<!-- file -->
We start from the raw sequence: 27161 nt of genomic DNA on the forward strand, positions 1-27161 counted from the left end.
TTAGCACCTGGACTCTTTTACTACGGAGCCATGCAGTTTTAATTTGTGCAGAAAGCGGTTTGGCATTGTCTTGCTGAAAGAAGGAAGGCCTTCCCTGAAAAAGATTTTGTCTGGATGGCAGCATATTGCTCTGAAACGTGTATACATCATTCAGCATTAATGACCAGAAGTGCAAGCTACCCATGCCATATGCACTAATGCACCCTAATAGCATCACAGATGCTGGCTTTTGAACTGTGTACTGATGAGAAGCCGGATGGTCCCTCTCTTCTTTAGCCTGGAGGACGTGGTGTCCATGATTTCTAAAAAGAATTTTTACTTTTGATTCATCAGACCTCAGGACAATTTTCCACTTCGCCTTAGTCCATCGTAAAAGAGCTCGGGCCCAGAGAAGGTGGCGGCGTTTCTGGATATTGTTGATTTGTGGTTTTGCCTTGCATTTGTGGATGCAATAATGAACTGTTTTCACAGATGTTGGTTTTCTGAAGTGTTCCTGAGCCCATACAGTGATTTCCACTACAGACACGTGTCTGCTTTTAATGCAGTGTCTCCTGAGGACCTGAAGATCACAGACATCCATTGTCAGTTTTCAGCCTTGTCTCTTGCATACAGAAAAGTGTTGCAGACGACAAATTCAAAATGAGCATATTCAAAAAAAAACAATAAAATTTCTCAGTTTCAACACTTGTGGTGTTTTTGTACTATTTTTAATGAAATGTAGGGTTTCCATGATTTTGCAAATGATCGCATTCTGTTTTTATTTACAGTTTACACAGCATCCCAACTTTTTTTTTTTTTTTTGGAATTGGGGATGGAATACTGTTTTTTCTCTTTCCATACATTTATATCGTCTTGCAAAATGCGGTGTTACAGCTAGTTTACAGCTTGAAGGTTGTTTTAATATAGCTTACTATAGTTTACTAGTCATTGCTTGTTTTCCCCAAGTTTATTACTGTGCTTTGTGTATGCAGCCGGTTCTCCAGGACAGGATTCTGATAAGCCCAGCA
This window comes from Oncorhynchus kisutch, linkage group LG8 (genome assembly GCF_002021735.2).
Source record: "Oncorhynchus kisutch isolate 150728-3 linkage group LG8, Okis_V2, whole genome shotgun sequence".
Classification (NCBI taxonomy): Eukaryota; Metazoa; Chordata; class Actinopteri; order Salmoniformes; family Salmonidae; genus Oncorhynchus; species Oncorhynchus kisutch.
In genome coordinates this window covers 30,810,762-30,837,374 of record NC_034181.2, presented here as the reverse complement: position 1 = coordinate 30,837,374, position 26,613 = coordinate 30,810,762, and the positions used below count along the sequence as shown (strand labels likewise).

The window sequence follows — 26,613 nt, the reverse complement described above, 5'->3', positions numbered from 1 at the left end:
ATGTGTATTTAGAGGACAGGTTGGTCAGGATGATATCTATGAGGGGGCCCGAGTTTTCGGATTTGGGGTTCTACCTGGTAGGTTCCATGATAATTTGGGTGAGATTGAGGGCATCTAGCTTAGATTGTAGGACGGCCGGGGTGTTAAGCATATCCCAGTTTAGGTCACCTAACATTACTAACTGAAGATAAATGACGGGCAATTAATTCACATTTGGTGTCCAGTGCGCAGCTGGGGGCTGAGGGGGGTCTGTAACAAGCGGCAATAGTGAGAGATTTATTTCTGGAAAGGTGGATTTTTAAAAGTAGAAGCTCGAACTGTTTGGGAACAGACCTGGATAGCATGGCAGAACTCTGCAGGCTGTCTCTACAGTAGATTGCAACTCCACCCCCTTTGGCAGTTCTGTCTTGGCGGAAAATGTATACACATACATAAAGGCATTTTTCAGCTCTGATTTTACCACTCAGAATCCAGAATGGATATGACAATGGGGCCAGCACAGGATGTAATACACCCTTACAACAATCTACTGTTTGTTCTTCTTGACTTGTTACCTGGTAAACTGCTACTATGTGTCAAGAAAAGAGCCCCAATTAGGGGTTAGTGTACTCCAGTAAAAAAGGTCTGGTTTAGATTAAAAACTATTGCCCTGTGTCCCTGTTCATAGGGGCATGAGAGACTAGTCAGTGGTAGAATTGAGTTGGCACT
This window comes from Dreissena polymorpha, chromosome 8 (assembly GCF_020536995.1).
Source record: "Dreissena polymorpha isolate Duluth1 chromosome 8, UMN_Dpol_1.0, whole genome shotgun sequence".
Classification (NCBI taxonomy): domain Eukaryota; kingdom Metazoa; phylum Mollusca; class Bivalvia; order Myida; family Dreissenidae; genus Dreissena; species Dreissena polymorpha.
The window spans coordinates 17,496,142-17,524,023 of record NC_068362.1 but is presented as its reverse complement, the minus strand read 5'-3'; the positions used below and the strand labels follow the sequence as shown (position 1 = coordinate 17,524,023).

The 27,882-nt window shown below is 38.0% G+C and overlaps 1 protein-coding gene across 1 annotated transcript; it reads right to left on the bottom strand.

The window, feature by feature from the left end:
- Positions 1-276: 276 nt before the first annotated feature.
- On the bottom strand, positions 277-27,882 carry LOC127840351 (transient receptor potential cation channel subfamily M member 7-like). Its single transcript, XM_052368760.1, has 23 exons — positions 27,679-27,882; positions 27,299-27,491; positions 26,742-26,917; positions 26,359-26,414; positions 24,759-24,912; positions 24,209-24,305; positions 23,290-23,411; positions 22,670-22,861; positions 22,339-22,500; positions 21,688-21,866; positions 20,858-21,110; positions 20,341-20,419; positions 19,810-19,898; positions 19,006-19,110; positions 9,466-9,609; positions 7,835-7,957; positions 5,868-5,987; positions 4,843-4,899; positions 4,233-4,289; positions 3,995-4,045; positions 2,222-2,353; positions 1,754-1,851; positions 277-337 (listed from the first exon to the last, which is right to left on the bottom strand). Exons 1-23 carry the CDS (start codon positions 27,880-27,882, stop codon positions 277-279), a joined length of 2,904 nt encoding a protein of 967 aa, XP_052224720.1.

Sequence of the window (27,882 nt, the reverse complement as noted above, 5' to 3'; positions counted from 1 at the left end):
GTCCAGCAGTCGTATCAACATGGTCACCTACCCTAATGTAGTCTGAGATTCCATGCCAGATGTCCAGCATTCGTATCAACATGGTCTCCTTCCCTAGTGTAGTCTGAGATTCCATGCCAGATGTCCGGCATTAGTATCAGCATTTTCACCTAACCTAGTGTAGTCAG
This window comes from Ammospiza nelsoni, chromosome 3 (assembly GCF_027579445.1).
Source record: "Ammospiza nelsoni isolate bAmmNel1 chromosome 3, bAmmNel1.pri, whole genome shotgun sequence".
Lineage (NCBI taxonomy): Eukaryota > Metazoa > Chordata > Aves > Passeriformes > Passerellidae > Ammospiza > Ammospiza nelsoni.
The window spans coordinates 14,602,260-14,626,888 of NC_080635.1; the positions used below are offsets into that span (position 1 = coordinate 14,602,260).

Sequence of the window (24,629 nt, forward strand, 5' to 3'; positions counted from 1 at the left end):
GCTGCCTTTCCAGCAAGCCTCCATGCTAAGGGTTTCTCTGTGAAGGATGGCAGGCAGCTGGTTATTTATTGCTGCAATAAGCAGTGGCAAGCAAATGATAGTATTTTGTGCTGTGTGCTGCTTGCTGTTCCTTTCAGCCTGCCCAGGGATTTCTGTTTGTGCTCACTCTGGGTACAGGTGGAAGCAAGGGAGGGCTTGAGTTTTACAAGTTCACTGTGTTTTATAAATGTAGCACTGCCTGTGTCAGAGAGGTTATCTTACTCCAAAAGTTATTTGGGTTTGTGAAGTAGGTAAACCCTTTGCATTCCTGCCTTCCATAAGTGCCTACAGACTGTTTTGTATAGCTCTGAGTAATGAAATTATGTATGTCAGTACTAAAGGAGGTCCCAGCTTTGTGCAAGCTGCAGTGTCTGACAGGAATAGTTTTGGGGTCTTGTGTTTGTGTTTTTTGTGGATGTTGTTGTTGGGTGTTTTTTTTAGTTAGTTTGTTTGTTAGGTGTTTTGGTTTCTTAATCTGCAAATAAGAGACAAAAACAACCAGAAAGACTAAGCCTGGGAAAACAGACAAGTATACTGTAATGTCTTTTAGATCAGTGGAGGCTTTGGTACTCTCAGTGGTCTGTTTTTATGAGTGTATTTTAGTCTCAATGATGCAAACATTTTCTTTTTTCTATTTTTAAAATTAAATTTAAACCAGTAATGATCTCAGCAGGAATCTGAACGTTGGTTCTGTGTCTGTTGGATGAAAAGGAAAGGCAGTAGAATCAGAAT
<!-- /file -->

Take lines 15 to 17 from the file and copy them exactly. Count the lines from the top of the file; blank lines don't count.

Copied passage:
- Positions 1-276: 276 nt before the first annotated feature.
- On the bottom strand, positions 277-27,882 carry LOC127840351 (transient receptor potential cation channel subfamily M member 7-like). Its single transcript, XM_052368760.1, has 23 exons — positions 27,679-27,882; positions 27,299-27,491; positions 26,742-26,917; positions 26,359-26,414; positions 24,759-24,912; positions 24,209-24,305; positions 23,290-23,411; positions 22,670-22,861; positions 22,339-22,500; positions 21,688-21,866; positions 20,858-21,110; positions 20,341-20,419; positions 19,810-19,898; positions 19,006-19,110; positions 9,466-9,609; positions 7,835-7,957; positions 5,868-5,987; positions 4,843-4,899; positions 4,233-4,289; positions 3,995-4,045; positions 2,222-2,353; positions 1,754-1,851; positions 277-337 (listed from the first exon to the last, which is right to left on the bottom strand). Exons 1-23 carry the CDS (start codon positions 27,880-27,882, stop codon positions 277-279), a joined length of 2,904 nt encoding a protein of 967 aa, XP_052224720.1.

Sequence of the window (27,882 nt, the reverse complement as noted above, 5' to 3'; positions counted from 1 at the left end):